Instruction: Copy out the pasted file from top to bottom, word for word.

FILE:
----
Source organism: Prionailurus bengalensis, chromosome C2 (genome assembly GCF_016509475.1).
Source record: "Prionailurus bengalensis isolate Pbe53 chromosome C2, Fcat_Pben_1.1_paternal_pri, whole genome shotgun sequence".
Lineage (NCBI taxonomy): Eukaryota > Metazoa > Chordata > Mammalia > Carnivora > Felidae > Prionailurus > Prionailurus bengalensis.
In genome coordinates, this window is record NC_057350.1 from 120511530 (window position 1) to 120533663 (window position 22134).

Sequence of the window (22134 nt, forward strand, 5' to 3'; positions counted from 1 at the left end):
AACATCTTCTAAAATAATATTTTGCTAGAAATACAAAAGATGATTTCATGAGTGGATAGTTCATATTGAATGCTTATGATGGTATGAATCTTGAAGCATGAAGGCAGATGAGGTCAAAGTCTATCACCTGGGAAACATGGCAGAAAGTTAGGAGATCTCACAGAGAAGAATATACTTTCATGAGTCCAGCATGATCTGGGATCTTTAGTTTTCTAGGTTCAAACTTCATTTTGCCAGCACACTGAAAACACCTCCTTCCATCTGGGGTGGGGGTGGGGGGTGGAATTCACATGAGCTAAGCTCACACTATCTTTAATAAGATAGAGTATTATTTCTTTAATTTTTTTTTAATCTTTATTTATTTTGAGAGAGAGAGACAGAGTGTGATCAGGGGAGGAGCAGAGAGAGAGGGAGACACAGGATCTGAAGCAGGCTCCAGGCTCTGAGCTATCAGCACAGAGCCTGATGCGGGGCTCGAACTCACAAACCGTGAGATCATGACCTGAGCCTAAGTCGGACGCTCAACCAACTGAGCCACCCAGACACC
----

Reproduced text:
Source organism: Prionailurus bengalensis, chromosome C2 (genome assembly GCF_016509475.1).
Source record: "Prionailurus bengalensis isolate Pbe53 chromosome C2, Fcat_Pben_1.1_paternal_pri, whole genome shotgun sequence".
Lineage (NCBI taxonomy): Eukaryota > Metazoa > Chordata > Mammalia > Carnivora > Felidae > Prionailurus > Prionailurus bengalensis.
In genome coordinates, this window is record NC_057350.1 from 120511530 (window position 1) to 120533663 (window position 22134).

Sequence of the window (22134 nt, forward strand, 5' to 3'; positions counted from 1 at the left end):
AACATCTTCTAAAATAATATTTTGCTAGAAATACAAAAGATGATTTCATGAGTGGATAGTTCATATTGAATGCTTATGATGGTATGAATCTTGAAGCATGAAGGCAGATGAGGTCAAAGTCTATCACCTGGGAAACATGGCAGAAAGTTAGGAGATCTCACAGAGAAGAATATACTTTCATGAGTCCAGCATGATCTGGGATCTTTAGTTTTCTAGGTTCAAACTTCATTTTGCCAGCACACTGAAAACACCTCCTTCCATCTGGGGTGGGGGTGGGGGGTGGAATTCACATGAGCTAAGCTCACACTATCTTTAATAAGATAGAGTATTATTTCTTTAATTTTTTTTTAATCTTTATTTATTTTGAGAGAGAGAGACAGAGTGTGATCAGGGGAGGAGCAGAGAGAGAGGGAGACACAGGATCTGAAGCAGGCTCCAGGCTCTGAGCTATCAGCACAGAGCCTGATGCGGGGCTCGAACTCACAAACCGTGAGATCATGACCTGAGCCTAAGTCGGACGCTCAACCAACTGAGCCACCCAGACACC